Can you remember a time when a very important conversation came up and you didn’t feel prepared? It might’ve been around a job promotion, ending an important relationship, talking to a rebellious teen or giving constructive feedback to an often-defensive colleague. Think back. Whatever the situation, whatever you said or didn’t say, the effects were lasting.
Let’s listen to an important conversation between a couple. Cheryl and Jim are dating. Cheryl has been feeling insecure in her relationship with Jim because he has been working more, and she isn’t getting the attention she is used to. Cheryl is worried because Jim was supposed to be home two hours ago and he has neither called nor returned her calls.
Cheryl: “Jim, Oh thank god you’re home. I was so worried! What happened?”
Jim: “ Yeah, I ended up going out with the guys after dinner ended and forgot to call.”
Cheryl: “Jim, this is the third time this has happened in the last month. If this relationship is important to you, I need you to check in so I don’t worry like this.”
Jim: “Geez, the other times I was late were because I was stuck in meetings where I couldn’t call. This is an exception Cheryl. Why do you have to overreact like this?”
Cheryl: “ I don’t know what to say, I don’t feel you are hearing me or my concerns. I am going to bed.”
When conversations turn from everyday to crucial, our bodies don’t prepare us in the most effective ways. When something feels unsafe or threatening, our sympathetic nervous system often gets activated. This is also known as our fight/flight/or freeze system. We move into these 3 responses. We want to run, freeze in our tracks, or lash out. Sometimes we are so upset we just freeze and can’t see the bigger picture until we have calmed down. Being upset activates the animal part of our brain. Imagine yourself being a gorilla and being equipped with gorilla like responses. Its little wonder that we say and do things that makes perfect sense in the moment, but later might be foolish.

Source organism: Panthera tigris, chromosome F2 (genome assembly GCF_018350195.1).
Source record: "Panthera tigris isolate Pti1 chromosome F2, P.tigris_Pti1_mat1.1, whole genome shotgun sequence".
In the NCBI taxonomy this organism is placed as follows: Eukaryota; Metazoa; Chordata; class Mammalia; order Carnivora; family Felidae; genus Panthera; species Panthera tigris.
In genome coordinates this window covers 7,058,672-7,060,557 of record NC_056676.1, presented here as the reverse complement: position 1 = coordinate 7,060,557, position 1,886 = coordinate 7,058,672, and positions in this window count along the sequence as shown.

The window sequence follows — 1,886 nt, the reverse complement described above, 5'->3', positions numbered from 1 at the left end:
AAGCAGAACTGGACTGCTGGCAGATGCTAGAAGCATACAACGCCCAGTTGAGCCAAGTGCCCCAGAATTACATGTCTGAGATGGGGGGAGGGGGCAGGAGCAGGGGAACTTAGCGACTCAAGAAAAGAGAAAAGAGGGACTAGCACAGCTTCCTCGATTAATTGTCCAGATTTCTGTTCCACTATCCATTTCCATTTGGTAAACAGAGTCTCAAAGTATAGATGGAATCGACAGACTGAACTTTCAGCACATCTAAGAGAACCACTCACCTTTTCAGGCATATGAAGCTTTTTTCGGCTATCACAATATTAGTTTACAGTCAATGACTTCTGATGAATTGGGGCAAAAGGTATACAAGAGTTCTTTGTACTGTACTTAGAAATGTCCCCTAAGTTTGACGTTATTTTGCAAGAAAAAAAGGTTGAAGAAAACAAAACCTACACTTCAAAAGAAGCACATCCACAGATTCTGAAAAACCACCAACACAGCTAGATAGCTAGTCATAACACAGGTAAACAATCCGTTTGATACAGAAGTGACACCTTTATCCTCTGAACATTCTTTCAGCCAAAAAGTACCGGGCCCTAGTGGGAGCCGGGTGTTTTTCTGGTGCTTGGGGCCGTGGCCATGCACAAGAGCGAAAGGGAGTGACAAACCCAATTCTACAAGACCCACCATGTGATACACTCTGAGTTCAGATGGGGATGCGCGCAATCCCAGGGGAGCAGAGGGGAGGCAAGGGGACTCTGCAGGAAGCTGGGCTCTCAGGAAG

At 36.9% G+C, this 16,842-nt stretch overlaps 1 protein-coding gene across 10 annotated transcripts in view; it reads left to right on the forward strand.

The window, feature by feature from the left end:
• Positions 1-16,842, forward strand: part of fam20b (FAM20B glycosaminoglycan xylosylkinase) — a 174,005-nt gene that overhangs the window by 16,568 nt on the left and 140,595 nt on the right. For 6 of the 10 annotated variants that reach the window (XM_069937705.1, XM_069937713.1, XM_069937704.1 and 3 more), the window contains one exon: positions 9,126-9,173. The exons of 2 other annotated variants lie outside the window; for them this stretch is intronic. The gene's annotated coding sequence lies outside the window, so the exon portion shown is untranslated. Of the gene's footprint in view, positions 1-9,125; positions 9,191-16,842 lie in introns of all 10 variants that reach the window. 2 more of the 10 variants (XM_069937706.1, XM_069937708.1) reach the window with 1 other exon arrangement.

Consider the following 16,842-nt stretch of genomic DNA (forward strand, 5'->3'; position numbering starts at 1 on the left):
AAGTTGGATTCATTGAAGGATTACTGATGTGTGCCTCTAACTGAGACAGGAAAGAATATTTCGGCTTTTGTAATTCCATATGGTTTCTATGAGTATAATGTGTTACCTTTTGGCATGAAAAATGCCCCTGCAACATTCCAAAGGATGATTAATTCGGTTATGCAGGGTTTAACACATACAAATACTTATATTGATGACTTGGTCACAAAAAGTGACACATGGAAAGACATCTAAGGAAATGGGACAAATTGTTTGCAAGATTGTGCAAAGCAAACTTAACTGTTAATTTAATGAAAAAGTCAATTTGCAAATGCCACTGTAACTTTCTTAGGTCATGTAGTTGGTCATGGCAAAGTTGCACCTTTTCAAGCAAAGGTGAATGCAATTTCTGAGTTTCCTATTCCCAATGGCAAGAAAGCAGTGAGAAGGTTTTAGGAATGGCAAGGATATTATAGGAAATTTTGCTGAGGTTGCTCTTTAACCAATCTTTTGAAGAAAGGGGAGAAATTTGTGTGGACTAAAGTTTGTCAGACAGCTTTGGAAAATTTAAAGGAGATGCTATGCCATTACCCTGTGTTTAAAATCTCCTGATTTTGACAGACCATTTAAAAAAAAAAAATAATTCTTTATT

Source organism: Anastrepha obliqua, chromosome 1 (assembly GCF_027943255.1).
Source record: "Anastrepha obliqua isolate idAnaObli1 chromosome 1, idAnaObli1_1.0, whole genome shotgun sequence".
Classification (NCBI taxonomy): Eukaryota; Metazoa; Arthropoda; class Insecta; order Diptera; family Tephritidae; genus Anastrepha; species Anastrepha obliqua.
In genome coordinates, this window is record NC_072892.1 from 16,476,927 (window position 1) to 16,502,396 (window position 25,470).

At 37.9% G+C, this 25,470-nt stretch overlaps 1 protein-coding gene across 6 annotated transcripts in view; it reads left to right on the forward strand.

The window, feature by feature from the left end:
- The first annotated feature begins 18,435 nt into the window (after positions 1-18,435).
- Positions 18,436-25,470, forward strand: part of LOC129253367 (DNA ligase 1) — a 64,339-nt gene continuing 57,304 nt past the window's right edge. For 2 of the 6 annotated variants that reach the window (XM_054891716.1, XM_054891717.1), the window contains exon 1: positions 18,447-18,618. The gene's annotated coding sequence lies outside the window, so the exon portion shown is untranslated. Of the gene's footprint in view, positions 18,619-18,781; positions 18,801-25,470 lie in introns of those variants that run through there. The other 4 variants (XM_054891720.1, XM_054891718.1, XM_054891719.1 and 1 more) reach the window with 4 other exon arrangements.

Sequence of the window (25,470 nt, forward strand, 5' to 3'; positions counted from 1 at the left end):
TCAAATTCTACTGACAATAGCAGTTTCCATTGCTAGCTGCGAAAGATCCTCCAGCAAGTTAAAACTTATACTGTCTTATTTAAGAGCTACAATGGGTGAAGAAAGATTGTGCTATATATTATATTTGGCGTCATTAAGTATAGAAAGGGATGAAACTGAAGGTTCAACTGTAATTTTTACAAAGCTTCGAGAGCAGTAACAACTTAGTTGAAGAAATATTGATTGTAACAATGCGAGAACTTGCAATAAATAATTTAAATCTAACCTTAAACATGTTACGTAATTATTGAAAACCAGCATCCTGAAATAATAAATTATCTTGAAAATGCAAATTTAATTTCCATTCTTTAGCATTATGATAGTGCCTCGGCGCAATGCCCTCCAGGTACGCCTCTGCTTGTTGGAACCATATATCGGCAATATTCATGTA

These types of miscommunications happen all the time, often when we don’t expect them. We cant always plan for difficult conversations, but we can learn some tools to use when they come up.
To be an effective listener and speaker its important to encourage the practice of slowing down and observing ourselves and others. We can start to slow down with the simple act of breathing deeply through our belly. Deep breathing calms down our nervous system, allowing us to tune into our feelings, observe the feelings of others, and what we want to say.
In our example, Jim and Cheryl moved away from dialogue, Jim into fight and Cheryl into flight. To move back to dialogue and closeness , they each needed to step away from the interaction and look at themselves like an outsider.
When you are in the same situation, stop and ask yourself some questions to help yourself understand what you really want.
“What do I really want for myself?”
“What do I want for others?”
What do I want for the relationship?
“What am I doing now and how would I behave if I really wanted these things?”
If not, how can I change my responses to put me on the path to what I really want?
With this new awareness, you can move back into dialogue with the other person. The best tact to step back into communication is to establish safety with kindness and respect. Also share with the other person that you have a mutual purpose in keeping this relationship. Now you have the tools you need if you realize that you or the other person has gone into fight, flight, or freeze.
In summary, here are some steps for mindful communication….
- Slow down and breathe
- Acknowledge what you are feeling and what you want to say, taking into account your needs, your wishes for the other person, and your goals for the relationship.
You can apply mindful speech to any relationship or situation in your life.
As in all things, practice is key.
For more support with speaking from your heart at work or at home, contact Carley or go to www.intuitivelywell.com